The United States of Wine
You may remember a recent article I published positing that American-made wine is the next big thing. There’s no doubt it’s on the rise thanks to health-conscious consumers and a strong push for innovation in the wake of climate change. So with demand for American wine & spirits rising, it stands to reason that production must be as well.
The U.S. opened 258 new wineries across 38 different states in November of 2018 alone. With numbers like these, you might wonder if Napa Valley will lose its reputation as the premier wine destination in the country. I pulled the statistics and you might be surprised at what I found. Here are the top five wine-producing states in the U.S. along with the varieties they are best known for.
Coming in at number five on our countdown, Texas is responsible for 3% of U.S wineries and 1% of annual U.S. production. The states 323 wineries were credited with the net production of 1.9 million cases of wine as of July 2018. The region is best known for Cabernet Sauvignon and their experimentation with drought-resistant Tempranillo and Mourvedre.
Oregon’s penchant for Pinot Noir and it’s cool-climate production methods have earned it the number four spot in the countdown. The state boasted a net production of 4.5 million cases of wine in their 773 wineries. In addition to Pinot Noir, the region has also received international acclaim for it’s Pinot Gris and Chardonnay.
3. New York
New York holds a rather interesting position in our countdown. The state is home to only 396 wineries (roughly half of the number in Oregon) but was responsible for the net production of 12 million cases as of the latest Wines & Vines report. For this reason, they catapulted to the number three spot in the countdown. Although the region is starting to incorporate more European varieties into its repertoire, it’s best known for the grape that is planted more than any other: the Concord.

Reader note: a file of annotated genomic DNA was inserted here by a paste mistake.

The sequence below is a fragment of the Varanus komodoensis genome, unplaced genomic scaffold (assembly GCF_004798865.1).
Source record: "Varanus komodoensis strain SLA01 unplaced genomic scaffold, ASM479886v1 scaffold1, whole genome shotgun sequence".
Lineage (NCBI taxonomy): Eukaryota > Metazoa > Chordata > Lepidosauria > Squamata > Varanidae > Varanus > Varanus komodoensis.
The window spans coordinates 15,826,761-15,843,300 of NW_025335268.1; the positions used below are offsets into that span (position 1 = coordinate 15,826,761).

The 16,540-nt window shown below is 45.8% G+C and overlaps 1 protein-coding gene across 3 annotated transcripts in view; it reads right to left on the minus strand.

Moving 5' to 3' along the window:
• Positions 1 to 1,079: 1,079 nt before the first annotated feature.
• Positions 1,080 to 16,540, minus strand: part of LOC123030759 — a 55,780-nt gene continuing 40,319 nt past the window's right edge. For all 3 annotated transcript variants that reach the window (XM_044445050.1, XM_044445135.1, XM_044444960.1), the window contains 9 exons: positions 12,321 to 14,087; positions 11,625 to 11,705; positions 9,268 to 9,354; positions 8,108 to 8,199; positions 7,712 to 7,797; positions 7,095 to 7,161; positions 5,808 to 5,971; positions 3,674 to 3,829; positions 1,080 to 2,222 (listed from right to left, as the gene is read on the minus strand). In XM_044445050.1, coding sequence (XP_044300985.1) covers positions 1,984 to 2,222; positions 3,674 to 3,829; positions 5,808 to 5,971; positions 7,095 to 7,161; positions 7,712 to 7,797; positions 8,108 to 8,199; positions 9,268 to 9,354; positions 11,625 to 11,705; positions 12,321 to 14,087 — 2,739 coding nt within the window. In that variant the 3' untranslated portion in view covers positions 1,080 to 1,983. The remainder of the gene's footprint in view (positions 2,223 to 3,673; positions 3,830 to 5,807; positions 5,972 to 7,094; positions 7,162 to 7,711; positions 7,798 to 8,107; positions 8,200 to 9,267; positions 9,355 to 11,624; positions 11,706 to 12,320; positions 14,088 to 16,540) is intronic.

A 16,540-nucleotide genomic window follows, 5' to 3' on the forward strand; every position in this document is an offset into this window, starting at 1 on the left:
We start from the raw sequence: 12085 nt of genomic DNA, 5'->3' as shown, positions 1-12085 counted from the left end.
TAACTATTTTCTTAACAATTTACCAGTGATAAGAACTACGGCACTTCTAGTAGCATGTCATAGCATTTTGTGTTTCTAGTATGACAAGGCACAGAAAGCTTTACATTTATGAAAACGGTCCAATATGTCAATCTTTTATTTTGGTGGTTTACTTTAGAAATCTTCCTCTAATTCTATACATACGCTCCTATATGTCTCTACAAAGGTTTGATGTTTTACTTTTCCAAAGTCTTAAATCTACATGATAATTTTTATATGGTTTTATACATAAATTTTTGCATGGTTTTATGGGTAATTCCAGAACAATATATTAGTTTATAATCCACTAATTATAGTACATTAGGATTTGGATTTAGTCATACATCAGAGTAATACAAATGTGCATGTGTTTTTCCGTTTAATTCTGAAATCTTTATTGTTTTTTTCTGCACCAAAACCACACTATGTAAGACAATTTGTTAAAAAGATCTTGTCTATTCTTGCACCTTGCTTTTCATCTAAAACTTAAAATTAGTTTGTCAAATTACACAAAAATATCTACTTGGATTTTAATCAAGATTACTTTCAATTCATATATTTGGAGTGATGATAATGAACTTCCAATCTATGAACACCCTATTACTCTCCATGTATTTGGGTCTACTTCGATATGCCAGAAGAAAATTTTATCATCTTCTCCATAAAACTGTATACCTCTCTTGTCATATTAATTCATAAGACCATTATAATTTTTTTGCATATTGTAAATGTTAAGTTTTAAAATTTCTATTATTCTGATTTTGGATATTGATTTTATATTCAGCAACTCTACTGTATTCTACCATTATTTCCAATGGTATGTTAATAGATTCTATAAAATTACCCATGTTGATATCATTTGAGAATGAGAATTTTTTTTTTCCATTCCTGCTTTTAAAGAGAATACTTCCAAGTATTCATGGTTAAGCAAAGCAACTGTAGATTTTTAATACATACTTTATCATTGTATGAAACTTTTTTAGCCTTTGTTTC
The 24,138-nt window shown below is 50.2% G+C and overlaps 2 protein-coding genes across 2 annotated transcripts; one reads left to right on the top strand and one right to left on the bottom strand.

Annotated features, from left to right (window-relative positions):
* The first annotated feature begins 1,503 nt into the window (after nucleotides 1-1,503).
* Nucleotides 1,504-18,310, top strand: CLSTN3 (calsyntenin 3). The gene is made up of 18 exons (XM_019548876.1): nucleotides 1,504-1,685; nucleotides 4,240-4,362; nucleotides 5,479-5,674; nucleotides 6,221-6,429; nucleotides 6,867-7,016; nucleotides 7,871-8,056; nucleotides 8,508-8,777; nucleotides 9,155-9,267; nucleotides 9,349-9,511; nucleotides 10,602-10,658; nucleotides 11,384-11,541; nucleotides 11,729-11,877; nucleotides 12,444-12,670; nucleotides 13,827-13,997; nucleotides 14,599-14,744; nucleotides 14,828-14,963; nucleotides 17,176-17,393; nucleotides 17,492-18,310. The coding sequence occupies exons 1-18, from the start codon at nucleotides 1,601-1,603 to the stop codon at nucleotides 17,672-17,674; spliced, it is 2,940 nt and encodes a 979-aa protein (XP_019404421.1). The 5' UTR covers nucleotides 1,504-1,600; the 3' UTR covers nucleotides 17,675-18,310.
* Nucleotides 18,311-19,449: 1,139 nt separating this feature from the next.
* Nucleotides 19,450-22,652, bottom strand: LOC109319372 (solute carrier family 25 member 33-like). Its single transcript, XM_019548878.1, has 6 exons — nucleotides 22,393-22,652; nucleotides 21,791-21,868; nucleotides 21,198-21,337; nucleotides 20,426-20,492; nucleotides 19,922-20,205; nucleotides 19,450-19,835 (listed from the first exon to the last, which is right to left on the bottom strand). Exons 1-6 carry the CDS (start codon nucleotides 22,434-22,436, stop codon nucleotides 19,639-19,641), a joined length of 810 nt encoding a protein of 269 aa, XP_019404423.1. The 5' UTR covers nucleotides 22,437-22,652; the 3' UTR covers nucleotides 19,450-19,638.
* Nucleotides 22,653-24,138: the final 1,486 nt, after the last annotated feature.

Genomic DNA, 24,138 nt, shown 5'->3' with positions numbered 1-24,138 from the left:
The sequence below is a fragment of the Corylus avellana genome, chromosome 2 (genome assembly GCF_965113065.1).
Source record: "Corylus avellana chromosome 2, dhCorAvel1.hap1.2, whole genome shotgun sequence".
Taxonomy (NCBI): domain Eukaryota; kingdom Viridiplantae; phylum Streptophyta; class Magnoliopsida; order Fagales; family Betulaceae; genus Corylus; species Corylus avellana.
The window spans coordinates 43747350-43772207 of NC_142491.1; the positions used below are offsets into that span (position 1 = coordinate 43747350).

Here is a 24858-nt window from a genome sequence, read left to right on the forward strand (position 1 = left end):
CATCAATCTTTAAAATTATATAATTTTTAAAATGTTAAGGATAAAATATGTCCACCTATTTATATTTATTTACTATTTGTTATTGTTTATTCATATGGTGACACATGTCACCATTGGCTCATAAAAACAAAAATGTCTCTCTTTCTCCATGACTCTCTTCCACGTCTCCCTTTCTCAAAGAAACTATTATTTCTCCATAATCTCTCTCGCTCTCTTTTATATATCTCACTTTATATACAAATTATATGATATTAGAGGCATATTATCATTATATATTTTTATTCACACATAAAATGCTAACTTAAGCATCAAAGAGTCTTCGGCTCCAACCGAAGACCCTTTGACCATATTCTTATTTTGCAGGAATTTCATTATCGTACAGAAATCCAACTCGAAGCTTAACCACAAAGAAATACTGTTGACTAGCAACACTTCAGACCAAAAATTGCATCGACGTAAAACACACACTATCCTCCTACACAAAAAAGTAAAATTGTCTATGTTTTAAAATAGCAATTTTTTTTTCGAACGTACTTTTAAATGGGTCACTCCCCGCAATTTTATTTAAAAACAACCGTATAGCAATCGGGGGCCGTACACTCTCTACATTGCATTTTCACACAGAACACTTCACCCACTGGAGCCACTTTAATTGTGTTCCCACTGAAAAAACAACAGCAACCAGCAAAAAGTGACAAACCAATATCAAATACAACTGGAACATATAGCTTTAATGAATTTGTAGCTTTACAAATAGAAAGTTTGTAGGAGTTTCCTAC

Washington state clocked in with just three more wineries than Oregon in 2018, but that didn’t stop them from producing roughly 3 million more cases of wine — putting their net production at 15 million cases. This makes them the second largest producer in the United States. Washington grows a large variety of grapes but, according to the Washington Wine Commission, Syrah, Bordeaux blends, and Riesling have some of the highest potentials.
As the number one state in our countdown, California is responsible for 45% of the wineries and 86% of wine production in the United States. That’s 4,425 wineries and 284 million cases. In fact, California produces more wine than the rest of the 49 states combined. Chardonnay is perhaps it’s most planted, but Cabernet Sauvignon is a close second.
So it seems that, despite climate change, wildfires, and labor shortages, California and the Napa Valley are likely to hold their position as the premier wine destination in the United States. For at least a little while!